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BRIDGE

BRIDGE is a specialised gender and development research and information service based in the Gender and Sexuality Cluster at the Institute of Development Studies (IDS), in the UK. As part of a global network of individuals and organisations working to advance gender equality, women’s rights, dignity and empowerment in development, we advocate for the crucial importance of a gender perspective in efforts to reduce poverty and promote social justice. BRIDGE is committed to making multilingual gender knowledge accessible outside the research community and to building bridges and dialogue between researchers, policy-makers and practitioners.

Pro-Poor, Gender- and Environment-Sensitive Budgets Project

Type: 
Publication
Publication date: 
Tuesday, June 1, 1999
Objective: 
Approach: 

National development strategies and budgets reflect balances of power within societies and typically fail to consider their effects on structural injustices such as gender inequality, poverty and environmental degradation. Various initiatives from different countries have attempted to address this issue by reviewing budgets to determine which groups benefit, whether gender biases exist, participatory mechanisms and environmental impact.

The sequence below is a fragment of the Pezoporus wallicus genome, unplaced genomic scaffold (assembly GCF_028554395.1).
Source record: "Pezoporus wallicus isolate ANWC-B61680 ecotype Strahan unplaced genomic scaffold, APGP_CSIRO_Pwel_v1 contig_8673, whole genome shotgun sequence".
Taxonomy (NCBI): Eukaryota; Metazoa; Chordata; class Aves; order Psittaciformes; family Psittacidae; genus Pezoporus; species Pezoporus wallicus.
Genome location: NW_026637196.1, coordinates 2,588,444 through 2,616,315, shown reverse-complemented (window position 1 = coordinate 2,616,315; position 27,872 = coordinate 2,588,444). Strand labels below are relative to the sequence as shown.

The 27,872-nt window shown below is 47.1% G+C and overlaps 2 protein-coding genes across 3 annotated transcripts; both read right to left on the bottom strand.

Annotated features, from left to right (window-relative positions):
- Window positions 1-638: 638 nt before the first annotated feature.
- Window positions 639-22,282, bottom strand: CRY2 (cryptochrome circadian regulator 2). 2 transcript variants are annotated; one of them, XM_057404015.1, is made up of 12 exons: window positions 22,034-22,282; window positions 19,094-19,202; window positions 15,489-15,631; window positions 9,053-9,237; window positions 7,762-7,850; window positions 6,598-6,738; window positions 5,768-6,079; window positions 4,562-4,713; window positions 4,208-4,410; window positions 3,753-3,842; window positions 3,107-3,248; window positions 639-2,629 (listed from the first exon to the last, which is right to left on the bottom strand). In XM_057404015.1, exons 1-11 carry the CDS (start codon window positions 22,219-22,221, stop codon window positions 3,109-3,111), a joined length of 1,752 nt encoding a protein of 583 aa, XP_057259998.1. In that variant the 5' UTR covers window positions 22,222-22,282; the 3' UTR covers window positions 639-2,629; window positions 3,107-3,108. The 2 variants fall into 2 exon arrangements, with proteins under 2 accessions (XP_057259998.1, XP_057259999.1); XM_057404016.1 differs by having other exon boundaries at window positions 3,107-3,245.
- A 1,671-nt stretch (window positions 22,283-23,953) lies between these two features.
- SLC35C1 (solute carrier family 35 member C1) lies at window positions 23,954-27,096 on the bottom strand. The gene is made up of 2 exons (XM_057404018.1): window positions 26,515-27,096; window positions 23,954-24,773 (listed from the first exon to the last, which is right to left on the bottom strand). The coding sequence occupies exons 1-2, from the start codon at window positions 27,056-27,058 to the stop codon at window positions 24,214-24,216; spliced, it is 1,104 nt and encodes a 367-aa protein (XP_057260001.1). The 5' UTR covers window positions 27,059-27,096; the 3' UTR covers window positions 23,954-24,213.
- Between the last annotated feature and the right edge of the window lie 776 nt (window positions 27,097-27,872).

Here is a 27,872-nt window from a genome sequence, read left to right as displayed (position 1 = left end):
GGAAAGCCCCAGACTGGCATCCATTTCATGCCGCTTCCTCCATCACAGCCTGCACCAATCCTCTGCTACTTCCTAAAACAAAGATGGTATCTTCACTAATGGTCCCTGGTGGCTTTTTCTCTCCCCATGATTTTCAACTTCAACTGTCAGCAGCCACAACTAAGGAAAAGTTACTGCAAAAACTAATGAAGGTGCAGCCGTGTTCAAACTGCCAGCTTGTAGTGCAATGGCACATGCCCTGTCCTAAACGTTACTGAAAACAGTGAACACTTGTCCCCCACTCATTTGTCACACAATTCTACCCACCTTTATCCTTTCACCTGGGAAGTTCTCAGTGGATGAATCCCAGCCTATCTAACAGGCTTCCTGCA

Beyond Inequalities: Women in Lesotho

Type: 
Publication
Publication date: 
Sunday, June 1, 1997
Objective: 
Approach: 

Women in Lesotho make up the majority of the population and the majority of the disadvantaged. However they also make up the majority of the literate population which could form the basis for improvement of their social status. Disempowering structures and laws, which undermine the position of women, need to be removed, for example, by changing the minority status accorded to women in the law.

BRIDGE Report 23: Women and Development in Malawi

Type: 
Publication
Publication date: 
Sunday, May 1, 1994
Objective: 
Sectors: 
Approach: 

To what extent are gender considerations incorporated into development initiatives in Malawi' What are the key issues affecting women's legal and political status as well as their roles within the economy and the family' This report offers a general overview of the status of women in Malawi and points to the strong bias of existing literature towards rural areas and the southern region. Moreover, existing research tends to lack or over-simplify gender analysis.

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